Understanding the Central European University’s Ousting

When the Central European University (CEU) first faced slight pressure from Viktor Orban during the early 2000s, its role as a trusted and valued institution of higher education in Hungary won out, resulting in a 2004 agreement that served as a legal underpinning for the schools existence. Now, nine years into Orban’s second and stronger stint as prime minister, the University has found itself unable to weather the storm of criticism and legal restraints which threaten its academic independence. The current semester of studies will be the last in Budapest for the vast majority of the graduate-level school’s 1,400 students.

After failing to reach a deal with Orban’s ruling, the school’s current rector, Michael Ignatieff, announced in December that the school would be moving the overwhelming majority of its operations a hundred miles up the Danube to Vienna. In the months prior, Orban-driven policies had targeted the current agreements that mediate the school’s existence in an attempt to crack down on the school’s freedom to operate without direct input and oversight from the Hungarian government. In light of rising authoritarian sentiment across Europe, the CEU’s relocation serves as a pragmatic model that other embattled institutions should increasingly consider.

The CEU, founded by philanthropist George Soros in 1991 after the fall of Communism, has continuously operated as one of Budapest’s most prestigious and most internationally-minded universities. Buoyed by anti-Semitism and anti-global tendencies, as well as the university’s association with the often-targeted Soros, Orban’s government and its supporters have increasingly criticized the CEU. Furthermore, the international and left-leaning student-faculty body increasingly represents an obstacle to Orban’s attempts to deepen and defend Hungarian nationhood. Particularly during the present crackdown on immigration and shift towards Euroscepticism, the presence of a large and diverse group of intellectuals choosing curricula without input from the government, and often participating in anti-Orban coalition building is a clear threat to Fidesz.

The hour is far later than Europe and the world have realized. The actions of the Hungarian government towards the CEU suggest a society far along the path toward authoritarianism. The failure of the to defend an American institution abroad indicates a resurgent tolerance for far-right nationalism and illiberalism. It is hard to argue now that Hungary and Orban are dipping their toes into the possibility of aggressive control over civil society; this move signifies that they are already neck deep. This is not to say that world media and academic institutions, as well as many facets of the Hungarian population, are not attuned to Fidesz’s drive away from democracy; they most certainly are. Though Fidesz’s popularity waned after initial actions against the CEU, more recent data on the upcoming 2022 election shows the far-right firmly in control. The forced abdication of one of the city’s most prestigious universities should shift the ‘timeline’ of illiberalization several rungs past its current point.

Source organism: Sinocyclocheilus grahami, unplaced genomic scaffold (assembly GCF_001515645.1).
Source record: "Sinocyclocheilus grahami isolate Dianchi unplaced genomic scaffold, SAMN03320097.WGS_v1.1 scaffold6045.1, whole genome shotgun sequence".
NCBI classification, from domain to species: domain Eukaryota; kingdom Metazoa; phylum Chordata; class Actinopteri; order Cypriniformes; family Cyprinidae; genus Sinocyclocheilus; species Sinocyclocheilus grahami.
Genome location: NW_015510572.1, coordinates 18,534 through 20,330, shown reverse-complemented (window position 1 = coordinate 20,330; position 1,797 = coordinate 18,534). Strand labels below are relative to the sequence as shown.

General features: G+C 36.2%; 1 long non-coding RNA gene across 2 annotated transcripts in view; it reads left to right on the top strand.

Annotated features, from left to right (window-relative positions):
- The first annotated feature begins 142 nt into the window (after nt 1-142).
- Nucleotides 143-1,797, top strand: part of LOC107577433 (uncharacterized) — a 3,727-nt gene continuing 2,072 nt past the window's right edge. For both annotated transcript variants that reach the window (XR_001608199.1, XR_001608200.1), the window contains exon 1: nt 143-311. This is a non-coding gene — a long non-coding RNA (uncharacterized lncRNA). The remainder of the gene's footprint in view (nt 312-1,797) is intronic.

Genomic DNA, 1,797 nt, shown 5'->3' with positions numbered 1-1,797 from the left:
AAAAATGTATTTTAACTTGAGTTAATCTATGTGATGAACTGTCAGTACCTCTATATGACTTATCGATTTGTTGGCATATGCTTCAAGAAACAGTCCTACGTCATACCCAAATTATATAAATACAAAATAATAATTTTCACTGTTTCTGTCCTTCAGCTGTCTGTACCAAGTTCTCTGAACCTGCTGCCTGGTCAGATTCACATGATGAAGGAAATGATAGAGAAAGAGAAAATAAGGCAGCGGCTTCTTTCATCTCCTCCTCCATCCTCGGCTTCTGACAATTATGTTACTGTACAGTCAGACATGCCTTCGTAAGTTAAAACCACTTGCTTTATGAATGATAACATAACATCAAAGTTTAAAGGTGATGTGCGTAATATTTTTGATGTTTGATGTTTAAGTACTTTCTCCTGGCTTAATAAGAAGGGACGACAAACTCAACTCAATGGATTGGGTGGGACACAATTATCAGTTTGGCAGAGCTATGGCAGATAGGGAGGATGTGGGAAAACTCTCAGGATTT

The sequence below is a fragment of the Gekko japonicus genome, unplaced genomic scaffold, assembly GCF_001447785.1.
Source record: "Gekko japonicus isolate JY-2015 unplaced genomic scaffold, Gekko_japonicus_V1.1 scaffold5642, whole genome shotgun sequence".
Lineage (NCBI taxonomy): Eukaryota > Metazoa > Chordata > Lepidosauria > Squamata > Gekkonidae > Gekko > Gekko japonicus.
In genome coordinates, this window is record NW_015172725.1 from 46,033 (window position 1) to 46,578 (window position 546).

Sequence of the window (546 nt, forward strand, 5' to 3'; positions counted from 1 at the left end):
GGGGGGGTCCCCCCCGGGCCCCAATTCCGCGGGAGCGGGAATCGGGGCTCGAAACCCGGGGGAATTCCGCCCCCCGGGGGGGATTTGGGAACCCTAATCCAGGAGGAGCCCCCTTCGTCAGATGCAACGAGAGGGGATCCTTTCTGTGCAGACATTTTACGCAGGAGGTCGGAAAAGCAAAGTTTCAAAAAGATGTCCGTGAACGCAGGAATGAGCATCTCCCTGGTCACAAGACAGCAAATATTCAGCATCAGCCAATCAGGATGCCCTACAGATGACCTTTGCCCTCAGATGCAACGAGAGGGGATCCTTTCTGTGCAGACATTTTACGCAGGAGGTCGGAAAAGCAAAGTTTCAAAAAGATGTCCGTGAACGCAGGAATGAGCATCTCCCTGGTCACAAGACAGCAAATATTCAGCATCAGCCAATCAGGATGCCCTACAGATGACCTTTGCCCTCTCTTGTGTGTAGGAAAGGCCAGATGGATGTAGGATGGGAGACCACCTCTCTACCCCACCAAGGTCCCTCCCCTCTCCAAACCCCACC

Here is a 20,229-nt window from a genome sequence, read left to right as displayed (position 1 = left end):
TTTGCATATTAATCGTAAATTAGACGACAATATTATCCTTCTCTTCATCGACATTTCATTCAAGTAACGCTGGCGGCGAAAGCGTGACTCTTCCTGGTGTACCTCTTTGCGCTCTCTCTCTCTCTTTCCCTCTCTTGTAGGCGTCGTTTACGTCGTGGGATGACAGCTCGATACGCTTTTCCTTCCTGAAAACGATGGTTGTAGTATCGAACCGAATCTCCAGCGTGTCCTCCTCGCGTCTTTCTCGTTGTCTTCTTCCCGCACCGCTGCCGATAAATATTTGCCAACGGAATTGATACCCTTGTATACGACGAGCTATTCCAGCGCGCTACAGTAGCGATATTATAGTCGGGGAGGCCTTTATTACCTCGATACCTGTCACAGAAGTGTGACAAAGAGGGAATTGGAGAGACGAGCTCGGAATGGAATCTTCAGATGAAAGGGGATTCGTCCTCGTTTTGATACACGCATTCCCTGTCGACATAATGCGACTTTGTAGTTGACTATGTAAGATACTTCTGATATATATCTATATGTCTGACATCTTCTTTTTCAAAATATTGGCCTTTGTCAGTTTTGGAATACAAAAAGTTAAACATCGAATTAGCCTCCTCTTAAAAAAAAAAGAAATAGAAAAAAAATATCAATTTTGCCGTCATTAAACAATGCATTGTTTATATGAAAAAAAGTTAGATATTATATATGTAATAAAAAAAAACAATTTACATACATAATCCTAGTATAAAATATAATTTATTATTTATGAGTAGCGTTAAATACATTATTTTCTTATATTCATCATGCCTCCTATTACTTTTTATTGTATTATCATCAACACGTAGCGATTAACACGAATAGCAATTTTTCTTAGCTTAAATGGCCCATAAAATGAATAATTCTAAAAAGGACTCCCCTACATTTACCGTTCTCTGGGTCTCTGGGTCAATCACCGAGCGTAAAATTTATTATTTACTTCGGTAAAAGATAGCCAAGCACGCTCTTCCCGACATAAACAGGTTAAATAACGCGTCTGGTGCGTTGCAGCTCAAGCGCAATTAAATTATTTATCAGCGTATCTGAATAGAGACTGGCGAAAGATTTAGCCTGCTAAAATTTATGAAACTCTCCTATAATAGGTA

"While the CEU’s move underscores the advanced stages of political illiberalism in Hungary, it also serves as an example of the necessity for contingency planning that other democratic institutions would be wise to heed."

If broader concern for the state of Hungary is absent, or at least lagging, criticism for the CEU’s decision to move appears ready at hand. It seems reasonable to bemoan the decision to ‘run away’ when faced with some adversity. The narrative is easy to complete for societies already skeptical of certain liberal institutions, painting a picture of weakness and ineffectiveness.

The Central European University has not been cowardly, weak, or ineffective. Instead, it has provided a model of resistance and wisdom for other Eastern European institutions that have faced, and will continue to face, threats to their existence and autonomy from rising illiberalism. Without adequate crisis planning and the development of a cohesive book of strategy and tactics, the opponents of far-right nationalist governments will not be able to resist effectively. Although maintaining a physical campus is not the only way to prevent a state-based takeover, and more complicated ways of coexisting with the status-quo are certainly possible, the decision to move and continue operating as a university with a campus is the ‘Ockham’s Razor’ solution. From a practical viewpoint, the opening of a campus in Vienna allows for the later possibility to re-enter Budapest, as the existence of a home campus in another EU country would help the CEU avoid many of the current Orbanist policies (at least in their current language). In St Petersburg, a similar graduate university has been without any active scholarly programs for two years, since Putin’s government took away its teaching license. That school was unprepared for doomsday, and they have since withered. While their campus rests in St. Petersburg, they cannot fulfill the role of an educational institution nor criticize or shed light on power abuse within Russia.

From Vienna, the CEU will be able to dissent and educate freely. Programs in gender studies and ethnic studies will no longer be threatened. Staff and students will be able to investigate and criticize not only Orban, but also Putin, Kaczynski, Trump, and other far-right authoritarians. This is a tactical withdrawal that keeps the power of academia at full brightness and leaves the door open for future resistance. Other institutions in the region, educational or otherwise, would do well to take the CEU as an example, and begin pouring thought into contingency plans in the face of reinvigorated Eastern European nationalism.

Photo: “Central European University

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